Sunday, January 17, 2016

Aristotle on singular terms

According to Fred Sommers (The Logic of Natural Language, chapter 3) in traditional formal logic (TFL) as opposed to modern predicate logic (MPL), indefinite noun phrases do refer. “The distinctions crucial to MPL between subject expressions like ‘Socrates’ and ‘denoting phrases’ like ‘a senator’ are not crucial in TFL” (p.51).

Where he gets this idea I don’t know. The scholastic logicians followed Aristotle, and Aristotle says (Peri hermenias 17a38) ‘λέγω δὲ καθόλου μὲν ὃ ἐπὶ πλειόνων πέφυκε κατηγορεῖσθαι, καθ’ ἕκαστον δὲ ὃ μή’. ‘By universal I mean what is by nature disposed (πέφυκε) to be predicated of many, by singular what is not [thus disposed]’. He gives the example of ‘man’ as universal, and the proper name ‘Callias’ as singular. The Greek terms καθόλου and ἕκαστον were translated by the Latins as universale and singulare respectively, from which we get the corresponding Latin-English terms. Note the ‘by nature disposed’ bit – Greek πέφυκε, Latin natum est. I.e. it’s in the very nature of a common term like ‘man’ to be predicable of more than one individual. But this is not true of a genuinely singular term, i.e. its nature is such as to be predicable only of one.

Aristotle also says (Metaphysics 1040a28) that we cannot define singular terms, and that we should not be deceived by the fact that some individual objects have attributes that are unique, like ‘going round the earth’ (= the sun according to his geocentric theory). He points out that more than one thing could go round the earth, or none, so the definite description doesn’t really define ‘sun’ (ἥλιος). ‘But the sun was supposed to be an individual (ἕκαστα), like Cleon or Socrates’. So the ‘nature’ of a genuinely singular term is not just to be predicable of one thing alone, like a uniquely applying description, but to be predicable of that thing in virtue of its very meaning. Is Aristotle anticipating Kripke’s doctrine of the rigidity of reference?

Geach has a challenging objection to this. Suppose I say, referring to a meeting I attended ‘a man was shouting’. And suppose the indefinite noun phrase ‘a man’ refers to, i.e. picks out or identifies some man in the crowd, say Frank, or aims to do so. But suppose Frank wasn’t shouting, but Richard was. Then ‘a man was shouting’ is true, because Richard was shouting. Yet I meant to refer to Frank. I meant to say something which is actually false, but which is true because some other person than I meant satisfied the predicate.

The whole point of indefinite noun phrases is not to refer, at least if to refer means to identify or pick out, to tell you which individual I have in mind. In that sense, ‘a man was shouting’ doesn’t tell you which person you have in mind. It is true just so long as at least one man – it absolutely doesn’t matter which – was shouting. This contrasts with definite terms, which are true only when the person identified satisfies the predication.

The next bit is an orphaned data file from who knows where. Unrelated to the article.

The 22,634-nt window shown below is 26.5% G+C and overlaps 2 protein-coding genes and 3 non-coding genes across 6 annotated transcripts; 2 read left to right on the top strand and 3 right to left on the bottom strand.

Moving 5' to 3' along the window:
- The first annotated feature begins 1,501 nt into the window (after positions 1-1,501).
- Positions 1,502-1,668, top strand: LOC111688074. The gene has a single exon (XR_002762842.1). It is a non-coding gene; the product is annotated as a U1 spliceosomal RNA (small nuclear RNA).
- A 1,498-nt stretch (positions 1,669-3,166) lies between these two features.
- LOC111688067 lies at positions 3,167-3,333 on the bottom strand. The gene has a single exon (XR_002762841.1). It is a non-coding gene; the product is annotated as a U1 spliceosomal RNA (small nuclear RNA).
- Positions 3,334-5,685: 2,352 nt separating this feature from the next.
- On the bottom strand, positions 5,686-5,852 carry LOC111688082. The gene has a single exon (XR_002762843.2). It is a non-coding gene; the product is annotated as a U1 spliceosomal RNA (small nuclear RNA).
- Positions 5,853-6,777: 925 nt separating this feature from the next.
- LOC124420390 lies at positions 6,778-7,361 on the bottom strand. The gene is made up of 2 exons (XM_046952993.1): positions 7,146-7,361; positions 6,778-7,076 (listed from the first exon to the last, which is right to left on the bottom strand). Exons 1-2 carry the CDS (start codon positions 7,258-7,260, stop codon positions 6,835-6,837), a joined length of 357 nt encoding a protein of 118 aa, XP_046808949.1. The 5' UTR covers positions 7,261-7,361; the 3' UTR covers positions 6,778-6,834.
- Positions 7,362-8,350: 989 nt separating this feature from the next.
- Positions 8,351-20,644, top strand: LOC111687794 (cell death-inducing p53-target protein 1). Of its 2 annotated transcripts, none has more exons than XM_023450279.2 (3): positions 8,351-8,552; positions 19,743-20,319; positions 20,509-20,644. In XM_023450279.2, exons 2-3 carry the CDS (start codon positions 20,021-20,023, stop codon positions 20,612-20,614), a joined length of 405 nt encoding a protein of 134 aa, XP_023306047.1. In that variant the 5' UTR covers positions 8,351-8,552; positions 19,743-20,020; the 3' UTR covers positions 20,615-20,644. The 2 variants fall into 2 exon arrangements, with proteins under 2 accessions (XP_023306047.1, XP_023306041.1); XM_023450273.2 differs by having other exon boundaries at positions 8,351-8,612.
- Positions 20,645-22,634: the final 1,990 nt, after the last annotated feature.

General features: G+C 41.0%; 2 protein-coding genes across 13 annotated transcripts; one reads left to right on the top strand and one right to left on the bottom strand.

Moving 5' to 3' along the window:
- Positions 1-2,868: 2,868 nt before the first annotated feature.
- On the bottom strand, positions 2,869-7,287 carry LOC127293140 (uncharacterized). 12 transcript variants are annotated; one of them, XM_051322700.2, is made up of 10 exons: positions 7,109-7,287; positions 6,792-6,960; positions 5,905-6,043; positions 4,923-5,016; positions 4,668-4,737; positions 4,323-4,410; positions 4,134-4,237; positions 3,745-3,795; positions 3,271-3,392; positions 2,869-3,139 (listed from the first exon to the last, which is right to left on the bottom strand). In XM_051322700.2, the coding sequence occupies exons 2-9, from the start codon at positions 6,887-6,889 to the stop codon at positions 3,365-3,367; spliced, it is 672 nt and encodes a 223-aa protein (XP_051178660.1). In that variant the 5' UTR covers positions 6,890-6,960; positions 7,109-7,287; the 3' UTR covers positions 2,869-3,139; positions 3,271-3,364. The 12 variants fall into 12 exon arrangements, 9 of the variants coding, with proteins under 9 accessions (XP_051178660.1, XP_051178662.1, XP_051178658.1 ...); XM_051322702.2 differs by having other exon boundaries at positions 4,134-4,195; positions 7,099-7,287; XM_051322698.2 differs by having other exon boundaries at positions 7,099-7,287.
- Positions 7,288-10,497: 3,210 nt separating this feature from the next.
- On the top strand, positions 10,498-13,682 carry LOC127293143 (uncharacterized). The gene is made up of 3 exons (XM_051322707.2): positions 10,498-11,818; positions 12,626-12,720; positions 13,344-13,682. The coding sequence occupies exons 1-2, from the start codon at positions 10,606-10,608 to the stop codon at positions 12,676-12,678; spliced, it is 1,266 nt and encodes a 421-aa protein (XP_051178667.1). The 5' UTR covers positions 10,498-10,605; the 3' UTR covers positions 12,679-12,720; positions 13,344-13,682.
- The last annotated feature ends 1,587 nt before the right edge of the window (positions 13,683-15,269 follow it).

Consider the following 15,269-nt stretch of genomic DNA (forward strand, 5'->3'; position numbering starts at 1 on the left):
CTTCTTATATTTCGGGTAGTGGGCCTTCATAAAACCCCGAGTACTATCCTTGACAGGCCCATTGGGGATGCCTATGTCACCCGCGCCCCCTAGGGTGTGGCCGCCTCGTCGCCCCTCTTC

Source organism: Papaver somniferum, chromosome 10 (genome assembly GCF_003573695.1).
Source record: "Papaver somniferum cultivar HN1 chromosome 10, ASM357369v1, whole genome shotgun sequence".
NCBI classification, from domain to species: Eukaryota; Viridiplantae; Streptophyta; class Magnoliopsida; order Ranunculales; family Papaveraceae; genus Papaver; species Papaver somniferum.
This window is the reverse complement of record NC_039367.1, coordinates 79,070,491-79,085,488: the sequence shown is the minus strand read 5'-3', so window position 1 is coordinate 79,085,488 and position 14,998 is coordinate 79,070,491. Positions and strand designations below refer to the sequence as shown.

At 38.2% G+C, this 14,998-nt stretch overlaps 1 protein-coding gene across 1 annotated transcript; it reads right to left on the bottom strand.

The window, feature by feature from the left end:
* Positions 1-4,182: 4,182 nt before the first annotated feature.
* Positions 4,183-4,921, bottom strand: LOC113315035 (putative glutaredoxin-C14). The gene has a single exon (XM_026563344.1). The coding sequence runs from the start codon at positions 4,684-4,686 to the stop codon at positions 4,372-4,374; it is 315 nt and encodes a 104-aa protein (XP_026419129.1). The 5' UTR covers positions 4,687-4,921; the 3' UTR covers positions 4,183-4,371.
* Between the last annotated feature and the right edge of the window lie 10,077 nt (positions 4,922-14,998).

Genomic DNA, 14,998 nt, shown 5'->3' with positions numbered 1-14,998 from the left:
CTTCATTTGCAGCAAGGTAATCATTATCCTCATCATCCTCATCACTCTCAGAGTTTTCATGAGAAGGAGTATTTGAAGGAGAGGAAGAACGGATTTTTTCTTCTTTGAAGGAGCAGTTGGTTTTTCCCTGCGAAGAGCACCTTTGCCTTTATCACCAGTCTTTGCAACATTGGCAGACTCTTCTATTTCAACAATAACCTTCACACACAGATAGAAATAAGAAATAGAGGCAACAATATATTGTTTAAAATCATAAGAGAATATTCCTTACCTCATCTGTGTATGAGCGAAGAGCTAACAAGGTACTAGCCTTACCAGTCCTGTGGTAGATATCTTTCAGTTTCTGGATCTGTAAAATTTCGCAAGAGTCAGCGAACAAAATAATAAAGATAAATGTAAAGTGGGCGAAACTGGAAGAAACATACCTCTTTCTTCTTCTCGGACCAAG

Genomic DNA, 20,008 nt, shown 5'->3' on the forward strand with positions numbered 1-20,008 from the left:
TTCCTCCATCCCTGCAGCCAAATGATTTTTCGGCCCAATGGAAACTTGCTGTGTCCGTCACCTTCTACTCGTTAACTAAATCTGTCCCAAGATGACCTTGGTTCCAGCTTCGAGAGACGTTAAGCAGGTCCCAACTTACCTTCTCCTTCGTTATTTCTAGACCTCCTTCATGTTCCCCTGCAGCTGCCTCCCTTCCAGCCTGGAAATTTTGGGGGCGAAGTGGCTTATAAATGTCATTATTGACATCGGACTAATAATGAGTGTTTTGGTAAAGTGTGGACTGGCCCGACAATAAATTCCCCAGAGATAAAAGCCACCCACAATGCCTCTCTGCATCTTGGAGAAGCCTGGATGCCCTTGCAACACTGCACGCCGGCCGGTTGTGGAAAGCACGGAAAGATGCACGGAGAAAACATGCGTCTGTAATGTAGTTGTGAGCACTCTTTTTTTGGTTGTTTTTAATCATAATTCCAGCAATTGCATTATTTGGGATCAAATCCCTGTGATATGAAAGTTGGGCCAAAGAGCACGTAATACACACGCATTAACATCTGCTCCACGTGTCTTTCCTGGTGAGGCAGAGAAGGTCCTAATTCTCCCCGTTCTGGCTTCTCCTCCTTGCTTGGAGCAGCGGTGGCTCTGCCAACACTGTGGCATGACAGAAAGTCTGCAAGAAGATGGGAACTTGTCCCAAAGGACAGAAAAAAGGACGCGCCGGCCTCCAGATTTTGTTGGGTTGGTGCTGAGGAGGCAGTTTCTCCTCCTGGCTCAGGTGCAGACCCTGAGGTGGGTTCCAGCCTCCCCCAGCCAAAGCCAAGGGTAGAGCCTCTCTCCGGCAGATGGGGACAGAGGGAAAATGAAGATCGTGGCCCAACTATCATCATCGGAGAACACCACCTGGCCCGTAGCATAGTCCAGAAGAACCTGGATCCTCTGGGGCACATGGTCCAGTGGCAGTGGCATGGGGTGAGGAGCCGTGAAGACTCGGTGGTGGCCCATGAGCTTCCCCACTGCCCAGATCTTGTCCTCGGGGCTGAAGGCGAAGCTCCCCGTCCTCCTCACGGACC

I hold that all singular ‘reference’, i.e. telling the audience which individual is said to satisfy the predicate, is intralinguistic, and that there are chains of back-reference which originate in some indefinite noun phrase, e.g. ‘a certain young man’. This originating phrase does not refer in the sense that it ‘tells us which’. Clearly it can be satisfied, i.e. true of some man. But it doesn’t tell us which man it was. For example, some have thought that the man in Mark 14:51 was Mark himself, i.e. the author of the gospel. After all, all the other disciples had fled, so who knew about the man in the linen cloth, apart from the author himself? On the other hand, there were other witnesses present, and the story might have been passed around until Mark heard it, who put it in his account.


Chris McCartney said...

"Supposition is determinate when a common term supposits disjunctively for its supposita in such a way that one can descend to all its supposita under a disjunction, as is plain with 'Some man runs'. For it follows: 'Some man runs; therefore Socrates runs or Plato runs, and so on'. The supposition is called 'determinate' not because a term suppositing determinately in this way supposits for one suppositum and not for another. Rather the supposition is called 'determinate' because for the truth of a proposition in which a common term supposits determinately it is required that the proposition be made true for some determinate suppositum."

From Spade's translation of Walter Burley's _Longer Treatise On the Purity of the Art of Logic_, 102-3.

Edward Ockham said...

On a related note, from 2006